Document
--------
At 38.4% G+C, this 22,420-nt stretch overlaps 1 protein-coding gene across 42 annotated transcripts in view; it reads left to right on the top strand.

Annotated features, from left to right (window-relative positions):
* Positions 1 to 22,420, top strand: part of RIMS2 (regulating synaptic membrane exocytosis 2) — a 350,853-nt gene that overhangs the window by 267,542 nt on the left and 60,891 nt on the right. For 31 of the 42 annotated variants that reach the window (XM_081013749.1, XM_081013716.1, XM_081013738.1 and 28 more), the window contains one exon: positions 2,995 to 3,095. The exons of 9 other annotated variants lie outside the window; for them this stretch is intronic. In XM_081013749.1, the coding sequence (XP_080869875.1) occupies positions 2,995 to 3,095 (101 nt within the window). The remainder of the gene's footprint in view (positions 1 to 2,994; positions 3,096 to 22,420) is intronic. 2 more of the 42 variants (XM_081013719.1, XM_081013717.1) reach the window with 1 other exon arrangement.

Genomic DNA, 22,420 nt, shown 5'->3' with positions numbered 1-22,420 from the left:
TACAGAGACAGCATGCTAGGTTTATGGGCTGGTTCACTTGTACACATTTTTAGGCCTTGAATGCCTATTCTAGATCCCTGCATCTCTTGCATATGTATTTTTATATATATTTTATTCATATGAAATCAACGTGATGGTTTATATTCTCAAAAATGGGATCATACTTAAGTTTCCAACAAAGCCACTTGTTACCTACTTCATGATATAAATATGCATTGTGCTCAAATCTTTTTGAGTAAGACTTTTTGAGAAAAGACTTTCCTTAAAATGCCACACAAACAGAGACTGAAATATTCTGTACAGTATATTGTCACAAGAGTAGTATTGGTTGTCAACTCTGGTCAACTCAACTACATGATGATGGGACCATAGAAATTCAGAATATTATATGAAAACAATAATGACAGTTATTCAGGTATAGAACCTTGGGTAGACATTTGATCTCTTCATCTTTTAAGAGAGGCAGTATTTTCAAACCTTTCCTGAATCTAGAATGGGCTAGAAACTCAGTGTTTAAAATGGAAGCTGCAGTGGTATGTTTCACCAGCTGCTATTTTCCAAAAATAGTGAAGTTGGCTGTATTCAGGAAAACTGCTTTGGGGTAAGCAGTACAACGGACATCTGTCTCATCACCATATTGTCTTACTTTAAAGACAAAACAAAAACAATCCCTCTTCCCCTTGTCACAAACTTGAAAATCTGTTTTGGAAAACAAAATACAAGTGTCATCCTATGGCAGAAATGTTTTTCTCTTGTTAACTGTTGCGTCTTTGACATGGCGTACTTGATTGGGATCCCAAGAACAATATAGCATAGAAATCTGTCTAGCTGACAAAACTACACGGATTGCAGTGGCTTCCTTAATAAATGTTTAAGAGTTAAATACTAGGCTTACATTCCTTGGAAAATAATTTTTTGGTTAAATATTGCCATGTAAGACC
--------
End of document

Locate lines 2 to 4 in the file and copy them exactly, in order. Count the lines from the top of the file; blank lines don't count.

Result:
Annotated features, from left to right (window-relative positions):
* Positions 1 to 22,420, top strand: part of RIMS2 (regulating synaptic membrane exocytosis 2) — a 350,853-nt gene that overhangs the window by 267,542 nt on the left and 60,891 nt on the right. For 31 of the 42 annotated variants that reach the window (XM_081013749.1, XM_081013716.1, XM_081013738.1 and 28 more), the window contains one exon: positions 2,995 to 3,095. The exons of 9 other annotated variants lie outside the window; for them this stretch is intronic. In XM_081013749.1, the coding sequence (XP_080869875.1) occupies positions 2,995 to 3,095 (101 nt within the window). The remainder of the gene's footprint in view (positions 1 to 2,994; positions 3,096 to 22,420) is intronic. 2 more of the 42 variants (XM_081013719.1, XM_081013717.1) reach the window with 1 other exon arrangement.

Genomic DNA, 22,420 nt, shown 5'->3' with positions numbered 1-22,420 from the left: